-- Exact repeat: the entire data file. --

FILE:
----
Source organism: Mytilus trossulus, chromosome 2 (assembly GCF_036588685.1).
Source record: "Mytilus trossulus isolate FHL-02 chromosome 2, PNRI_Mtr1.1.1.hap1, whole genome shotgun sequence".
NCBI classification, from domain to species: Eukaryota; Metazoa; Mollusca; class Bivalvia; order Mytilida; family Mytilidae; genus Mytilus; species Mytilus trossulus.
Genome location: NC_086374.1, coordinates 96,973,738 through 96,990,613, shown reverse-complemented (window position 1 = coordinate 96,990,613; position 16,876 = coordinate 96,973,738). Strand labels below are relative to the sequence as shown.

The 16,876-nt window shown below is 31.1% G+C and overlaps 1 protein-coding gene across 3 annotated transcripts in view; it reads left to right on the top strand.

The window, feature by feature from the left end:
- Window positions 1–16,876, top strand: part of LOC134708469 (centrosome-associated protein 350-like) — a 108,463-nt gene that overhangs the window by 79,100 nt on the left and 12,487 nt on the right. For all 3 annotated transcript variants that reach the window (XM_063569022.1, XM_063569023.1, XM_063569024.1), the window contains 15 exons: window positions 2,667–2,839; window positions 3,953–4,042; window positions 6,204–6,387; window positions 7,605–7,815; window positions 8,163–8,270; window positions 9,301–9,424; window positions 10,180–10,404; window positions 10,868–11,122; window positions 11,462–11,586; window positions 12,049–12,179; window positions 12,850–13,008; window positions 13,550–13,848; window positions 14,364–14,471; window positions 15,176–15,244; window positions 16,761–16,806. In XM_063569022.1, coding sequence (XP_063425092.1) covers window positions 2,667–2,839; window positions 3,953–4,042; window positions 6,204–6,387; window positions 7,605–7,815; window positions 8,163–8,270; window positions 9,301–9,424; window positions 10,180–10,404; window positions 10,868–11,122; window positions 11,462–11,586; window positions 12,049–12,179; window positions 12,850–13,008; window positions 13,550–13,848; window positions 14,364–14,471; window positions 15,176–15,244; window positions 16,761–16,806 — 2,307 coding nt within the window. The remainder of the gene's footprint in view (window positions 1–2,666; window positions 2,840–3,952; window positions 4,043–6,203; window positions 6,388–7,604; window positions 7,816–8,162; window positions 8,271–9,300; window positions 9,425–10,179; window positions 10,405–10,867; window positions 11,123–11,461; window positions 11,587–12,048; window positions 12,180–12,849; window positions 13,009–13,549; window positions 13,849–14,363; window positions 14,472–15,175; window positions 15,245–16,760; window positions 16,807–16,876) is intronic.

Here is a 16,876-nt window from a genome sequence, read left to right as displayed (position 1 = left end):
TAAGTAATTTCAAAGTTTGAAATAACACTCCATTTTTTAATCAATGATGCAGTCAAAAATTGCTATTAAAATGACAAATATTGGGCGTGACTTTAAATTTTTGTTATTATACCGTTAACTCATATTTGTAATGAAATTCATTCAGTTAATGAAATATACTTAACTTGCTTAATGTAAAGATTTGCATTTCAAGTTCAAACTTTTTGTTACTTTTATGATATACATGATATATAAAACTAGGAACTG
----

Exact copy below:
Source organism: Mytilus trossulus, chromosome 2 (assembly GCF_036588685.1).
Source record: "Mytilus trossulus isolate FHL-02 chromosome 2, PNRI_Mtr1.1.1.hap1, whole genome shotgun sequence".
NCBI classification, from domain to species: Eukaryota; Metazoa; Mollusca; class Bivalvia; order Mytilida; family Mytilidae; genus Mytilus; species Mytilus trossulus.
Genome location: NC_086374.1, coordinates 96,973,738 through 96,990,613, shown reverse-complemented (window position 1 = coordinate 96,990,613; position 16,876 = coordinate 96,973,738). Strand labels below are relative to the sequence as shown.

The 16,876-nt window shown below is 31.1% G+C and overlaps 1 protein-coding gene across 3 annotated transcripts in view; it reads left to right on the top strand.

The window, feature by feature from the left end:
- Window positions 1–16,876, top strand: part of LOC134708469 (centrosome-associated protein 350-like) — a 108,463-nt gene that overhangs the window by 79,100 nt on the left and 12,487 nt on the right. For all 3 annotated transcript variants that reach the window (XM_063569022.1, XM_063569023.1, XM_063569024.1), the window contains 15 exons: window positions 2,667–2,839; window positions 3,953–4,042; window positions 6,204–6,387; window positions 7,605–7,815; window positions 8,163–8,270; window positions 9,301–9,424; window positions 10,180–10,404; window positions 10,868–11,122; window positions 11,462–11,586; window positions 12,049–12,179; window positions 12,850–13,008; window positions 13,550–13,848; window positions 14,364–14,471; window positions 15,176–15,244; window positions 16,761–16,806. In XM_063569022.1, coding sequence (XP_063425092.1) covers window positions 2,667–2,839; window positions 3,953–4,042; window positions 6,204–6,387; window positions 7,605–7,815; window positions 8,163–8,270; window positions 9,301–9,424; window positions 10,180–10,404; window positions 10,868–11,122; window positions 11,462–11,586; window positions 12,049–12,179; window positions 12,850–13,008; window positions 13,550–13,848; window positions 14,364–14,471; window positions 15,176–15,244; window positions 16,761–16,806 — 2,307 coding nt within the window. The remainder of the gene's footprint in view (window positions 1–2,666; window positions 2,840–3,952; window positions 4,043–6,203; window positions 6,388–7,604; window positions 7,816–8,162; window positions 8,271–9,300; window positions 9,425–10,179; window positions 10,405–10,867; window positions 11,123–11,461; window positions 11,587–12,048; window positions 12,180–12,849; window positions 13,009–13,549; window positions 13,849–14,363; window positions 14,472–15,175; window positions 15,245–16,760; window positions 16,807–16,876) is intronic.

Here is a 16,876-nt window from a genome sequence, read left to right as displayed (position 1 = left end):
TAAGTAATTTCAAAGTTTGAAATAACACTCCATTTTTTAATCAATGATGCAGTCAAAAATTGCTATTAAAATGACAAATATTGGGCGTGACTTTAAATTTTTGTTATTATACCGTTAACTCATATTTGTAATGAAATTCATTCAGTTAATGAAATATACTTAACTTGCTTAATGTAAAGATTTGCATTTCAAGTTCAAACTTTTTGTTACTTTTATGATATACATGATATATAAAACTAGGAACTG